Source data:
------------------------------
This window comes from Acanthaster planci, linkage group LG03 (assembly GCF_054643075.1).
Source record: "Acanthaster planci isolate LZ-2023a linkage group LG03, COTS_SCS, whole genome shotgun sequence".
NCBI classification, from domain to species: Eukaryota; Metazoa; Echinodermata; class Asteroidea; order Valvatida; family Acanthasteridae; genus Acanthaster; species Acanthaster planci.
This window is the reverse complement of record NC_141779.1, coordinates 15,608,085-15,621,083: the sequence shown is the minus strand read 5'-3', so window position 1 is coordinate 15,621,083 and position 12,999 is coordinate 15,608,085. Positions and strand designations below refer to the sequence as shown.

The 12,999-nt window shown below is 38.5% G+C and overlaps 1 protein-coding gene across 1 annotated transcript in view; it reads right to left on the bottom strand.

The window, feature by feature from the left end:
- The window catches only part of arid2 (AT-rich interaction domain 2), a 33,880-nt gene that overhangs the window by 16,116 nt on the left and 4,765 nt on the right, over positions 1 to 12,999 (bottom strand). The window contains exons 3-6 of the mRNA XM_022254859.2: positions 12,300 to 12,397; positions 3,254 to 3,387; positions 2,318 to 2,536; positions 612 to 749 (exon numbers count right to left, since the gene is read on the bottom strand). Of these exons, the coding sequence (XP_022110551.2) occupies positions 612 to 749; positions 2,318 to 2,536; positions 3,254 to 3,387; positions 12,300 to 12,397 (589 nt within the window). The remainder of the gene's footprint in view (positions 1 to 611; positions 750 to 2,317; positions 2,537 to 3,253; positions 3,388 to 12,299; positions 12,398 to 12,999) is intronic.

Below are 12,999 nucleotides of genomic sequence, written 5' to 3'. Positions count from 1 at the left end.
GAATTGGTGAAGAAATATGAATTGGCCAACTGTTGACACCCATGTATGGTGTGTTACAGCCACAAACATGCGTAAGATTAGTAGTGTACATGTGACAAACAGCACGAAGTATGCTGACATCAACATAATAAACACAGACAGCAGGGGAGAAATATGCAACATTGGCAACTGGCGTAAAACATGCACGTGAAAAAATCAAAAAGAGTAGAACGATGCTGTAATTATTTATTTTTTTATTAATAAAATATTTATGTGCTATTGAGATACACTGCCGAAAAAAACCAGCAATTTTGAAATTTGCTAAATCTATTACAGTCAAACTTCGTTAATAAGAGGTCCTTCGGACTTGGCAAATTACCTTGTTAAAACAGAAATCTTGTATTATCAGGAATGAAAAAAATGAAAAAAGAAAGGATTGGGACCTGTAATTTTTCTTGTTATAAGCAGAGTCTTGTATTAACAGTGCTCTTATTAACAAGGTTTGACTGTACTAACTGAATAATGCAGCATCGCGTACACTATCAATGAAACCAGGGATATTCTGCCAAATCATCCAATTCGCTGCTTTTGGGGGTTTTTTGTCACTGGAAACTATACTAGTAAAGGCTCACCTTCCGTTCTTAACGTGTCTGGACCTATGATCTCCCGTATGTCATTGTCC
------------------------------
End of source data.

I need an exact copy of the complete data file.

This window comes from Acanthaster planci, linkage group LG03 (assembly GCF_054643075.1).
Source record: "Acanthaster planci isolate LZ-2023a linkage group LG03, COTS_SCS, whole genome shotgun sequence".
NCBI classification, from domain to species: Eukaryota; Metazoa; Echinodermata; class Asteroidea; order Valvatida; family Acanthasteridae; genus Acanthaster; species Acanthaster planci.
This window is the reverse complement of record NC_141779.1, coordinates 15,608,085-15,621,083: the sequence shown is the minus strand read 5'-3', so window position 1 is coordinate 15,621,083 and position 12,999 is coordinate 15,608,085. Positions and strand designations below refer to the sequence as shown.

The 12,999-nt window shown below is 38.5% G+C and overlaps 1 protein-coding gene across 1 annotated transcript in view; it reads right to left on the bottom strand.

The window, feature by feature from the left end:
- The window catches only part of arid2 (AT-rich interaction domain 2), a 33,880-nt gene that overhangs the window by 16,116 nt on the left and 4,765 nt on the right, over positions 1 to 12,999 (bottom strand). The window contains exons 3-6 of the mRNA XM_022254859.2: positions 12,300 to 12,397; positions 3,254 to 3,387; positions 2,318 to 2,536; positions 612 to 749 (exon numbers count right to left, since the gene is read on the bottom strand). Of these exons, the coding sequence (XP_022110551.2) occupies positions 612 to 749; positions 2,318 to 2,536; positions 3,254 to 3,387; positions 12,300 to 12,397 (589 nt within the window). The remainder of the gene's footprint in view (positions 1 to 611; positions 750 to 2,317; positions 2,537 to 3,253; positions 3,388 to 12,299; positions 12,398 to 12,999) is intronic.

Below are 12,999 nucleotides of genomic sequence, written 5' to 3'. Positions count from 1 at the left end.
GAATTGGTGAAGAAATATGAATTGGCCAACTGTTGACACCCATGTATGGTGTGTTACAGCCACAAACATGCGTAAGATTAGTAGTGTACATGTGACAAACAGCACGAAGTATGCTGACATCAACATAATAAACACAGACAGCAGGGGAGAAATATGCAACATTGGCAACTGGCGTAAAACATGCACGTGAAAAAATCAAAAAGAGTAGAACGATGCTGTAATTATTTATTTTTTTATTAATAAAATATTTATGTGCTATTGAGATACACTGCCGAAAAAAACCAGCAATTTTGAAATTTGCTAAATCTATTACAGTCAAACTTCGTTAATAAGAGGTCCTTCGGACTTGGCAAATTACCTTGTTAAAACAGAAATCTTGTATTATCAGGAATGAAAAAAATGAAAAAAGAAAGGATTGGGACCTGTAATTTTTCTTGTTATAAGCAGAGTCTTGTATTAACAGTGCTCTTATTAACAAGGTTTGACTGTACTAACTGAATAATGCAGCATCGCGTACACTATCAATGAAACCAGGGATATTCTGCCAAATCATCCAATTCGCTGCTTTTGGGGGTTTTTTGTCACTGGAAACTATACTAGTAAAGGCTCACCTTCCGTTCTTAACGTGTCTGGACCTATGATCTCCCGTATGTCATTGTCC